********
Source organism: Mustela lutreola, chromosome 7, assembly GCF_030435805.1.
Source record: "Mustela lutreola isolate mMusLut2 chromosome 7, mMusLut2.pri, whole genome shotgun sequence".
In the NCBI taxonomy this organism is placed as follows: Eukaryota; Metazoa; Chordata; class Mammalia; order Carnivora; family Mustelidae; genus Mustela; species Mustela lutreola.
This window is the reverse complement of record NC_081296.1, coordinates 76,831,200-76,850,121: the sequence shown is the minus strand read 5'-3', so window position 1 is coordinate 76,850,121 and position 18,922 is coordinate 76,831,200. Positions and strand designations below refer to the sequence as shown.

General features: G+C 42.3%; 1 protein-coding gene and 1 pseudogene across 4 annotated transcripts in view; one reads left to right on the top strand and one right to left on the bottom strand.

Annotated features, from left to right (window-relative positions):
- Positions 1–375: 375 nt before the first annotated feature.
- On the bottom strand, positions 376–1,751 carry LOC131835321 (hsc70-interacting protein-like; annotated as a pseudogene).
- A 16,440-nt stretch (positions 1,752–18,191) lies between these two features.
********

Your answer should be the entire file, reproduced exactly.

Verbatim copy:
Source organism: Mustela lutreola, chromosome 7, assembly GCF_030435805.1.
Source record: "Mustela lutreola isolate mMusLut2 chromosome 7, mMusLut2.pri, whole genome shotgun sequence".
In the NCBI taxonomy this organism is placed as follows: Eukaryota; Metazoa; Chordata; class Mammalia; order Carnivora; family Mustelidae; genus Mustela; species Mustela lutreola.
This window is the reverse complement of record NC_081296.1, coordinates 76,831,200-76,850,121: the sequence shown is the minus strand read 5'-3', so window position 1 is coordinate 76,850,121 and position 18,922 is coordinate 76,831,200. Positions and strand designations below refer to the sequence as shown.

General features: G+C 42.3%; 1 protein-coding gene and 1 pseudogene across 4 annotated transcripts in view; one reads left to right on the top strand and one right to left on the bottom strand.

Annotated features, from left to right (window-relative positions):
- Positions 1–375: 375 nt before the first annotated feature.
- On the bottom strand, positions 376–1,751 carry LOC131835321 (hsc70-interacting protein-like; annotated as a pseudogene).
- A 16,440-nt stretch (positions 1,752–18,191) lies between these two features.